It’s been a hellacious week. Monday I found out my job will disappear in October. My immediate reaction? Shiiiiiit!!!!! But once I gathered myself together, I started planning.
The loss of my job means the loss of my house. Like many homeowners across America, I’m still underwater on my mortgage, which means selling is not an option. The inability to sell means the loss of my down payment. Fortunately, I still have a nest egg, part of which I lost when the economy went to hell, but a goodly chunk remains.
Because my week has been a mad scramble, I was unable to prepare a proper post, so I beg your forgiveness. But coming to terms with my current roster of losses made me reflect on the losses we experience as we age. Here’s a brief summary.
It starts with your belly button. When you’re born, the doc cuts the umbilical cord, leaving you with a diminutive stump that falls off after a few weeks. I remember when my brother lost his unsightly little nub. Oh, the horror! The loss continues with your teeth. Those tiny deciduous teeth you sprout as a toddler are eventually shoved out of your head to make room for the permanent dentition. If not, you’d be severely challenged. Our larger permanent teeth enable us to bite, tear, and chew enough food to sustain our adult bodies, which would be impossible for our deciduous ones. Beside, you’d look pretty freakish with baby teeth.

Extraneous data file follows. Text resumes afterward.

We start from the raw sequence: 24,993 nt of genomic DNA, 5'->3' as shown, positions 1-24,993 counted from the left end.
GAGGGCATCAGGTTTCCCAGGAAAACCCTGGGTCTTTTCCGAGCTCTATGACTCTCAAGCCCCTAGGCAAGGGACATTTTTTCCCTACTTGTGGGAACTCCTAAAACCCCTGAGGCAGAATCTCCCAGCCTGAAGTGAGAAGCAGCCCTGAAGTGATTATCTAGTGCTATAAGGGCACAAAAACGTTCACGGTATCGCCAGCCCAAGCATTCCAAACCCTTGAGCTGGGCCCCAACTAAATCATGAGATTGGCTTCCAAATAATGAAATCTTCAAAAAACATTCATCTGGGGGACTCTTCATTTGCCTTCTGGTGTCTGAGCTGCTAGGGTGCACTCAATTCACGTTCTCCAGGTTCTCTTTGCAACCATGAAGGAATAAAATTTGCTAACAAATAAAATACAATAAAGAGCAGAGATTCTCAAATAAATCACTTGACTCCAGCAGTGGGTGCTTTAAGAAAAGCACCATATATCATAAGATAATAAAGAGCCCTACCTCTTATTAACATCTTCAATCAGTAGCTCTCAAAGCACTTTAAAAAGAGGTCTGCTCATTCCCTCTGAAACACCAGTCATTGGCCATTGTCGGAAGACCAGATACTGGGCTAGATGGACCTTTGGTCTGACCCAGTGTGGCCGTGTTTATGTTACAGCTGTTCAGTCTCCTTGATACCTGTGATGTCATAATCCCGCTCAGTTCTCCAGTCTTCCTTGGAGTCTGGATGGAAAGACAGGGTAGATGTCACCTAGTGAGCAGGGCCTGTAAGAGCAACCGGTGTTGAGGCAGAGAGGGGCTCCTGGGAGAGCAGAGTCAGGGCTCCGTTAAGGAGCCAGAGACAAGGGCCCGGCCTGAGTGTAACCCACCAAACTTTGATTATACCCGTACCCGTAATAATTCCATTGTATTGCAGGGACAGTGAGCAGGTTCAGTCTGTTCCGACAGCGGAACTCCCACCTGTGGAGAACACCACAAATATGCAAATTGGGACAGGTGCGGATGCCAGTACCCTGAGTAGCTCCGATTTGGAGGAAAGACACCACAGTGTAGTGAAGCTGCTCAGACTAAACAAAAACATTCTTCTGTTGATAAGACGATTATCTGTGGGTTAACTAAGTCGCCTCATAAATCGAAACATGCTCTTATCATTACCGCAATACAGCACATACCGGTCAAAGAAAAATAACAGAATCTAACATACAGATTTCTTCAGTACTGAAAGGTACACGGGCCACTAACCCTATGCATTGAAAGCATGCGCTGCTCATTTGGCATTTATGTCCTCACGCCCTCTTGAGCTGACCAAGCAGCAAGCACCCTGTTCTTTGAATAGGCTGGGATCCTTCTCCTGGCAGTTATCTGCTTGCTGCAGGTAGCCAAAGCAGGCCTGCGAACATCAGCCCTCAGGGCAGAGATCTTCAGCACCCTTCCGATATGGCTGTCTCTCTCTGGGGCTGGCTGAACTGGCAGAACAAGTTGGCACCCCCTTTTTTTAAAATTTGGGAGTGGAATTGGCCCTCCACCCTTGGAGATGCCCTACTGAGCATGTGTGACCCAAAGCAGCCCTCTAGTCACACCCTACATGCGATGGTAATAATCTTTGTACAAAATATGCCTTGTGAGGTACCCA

The loss increases with age, especially in our skeletons. We lose bone density, predisposing us to fractures; we lose cartilage in our joints, ushering in arthritis; we lose vision as our lenses change and cataracts creep in; we lose our teeth, if we’re not careful about oral hygiene; and we lose our mental clarity, as the synapses in our brains slow down and misfire.
And don’t even get me started on appearance. Our tissues lose their elasticity, our skin loses its firmness, our teeth lose their brightness, our hair loses its luster, and our muscles lose their strength.
Life is about loss. Health is about trying to minimize that loss. It’s about beating back the forces of aging: gravity, inertia, stiffness, and weathering.
To put it all in perspective, I have much to be thankful for. Although fifty is creeping onto the horizon, I can still perform the same workouts I did as a firefighter in my twenties. Although I’ve required some general maintenance through the years, the old body is hanging in there and I’m sure it will see me through to a new job.
So tune in next week and I promise to have something enlightening to share. In the meantime, do what you can to minimize loss and keep what loss you experience in perspective. Remember… if you have your health, you have everything.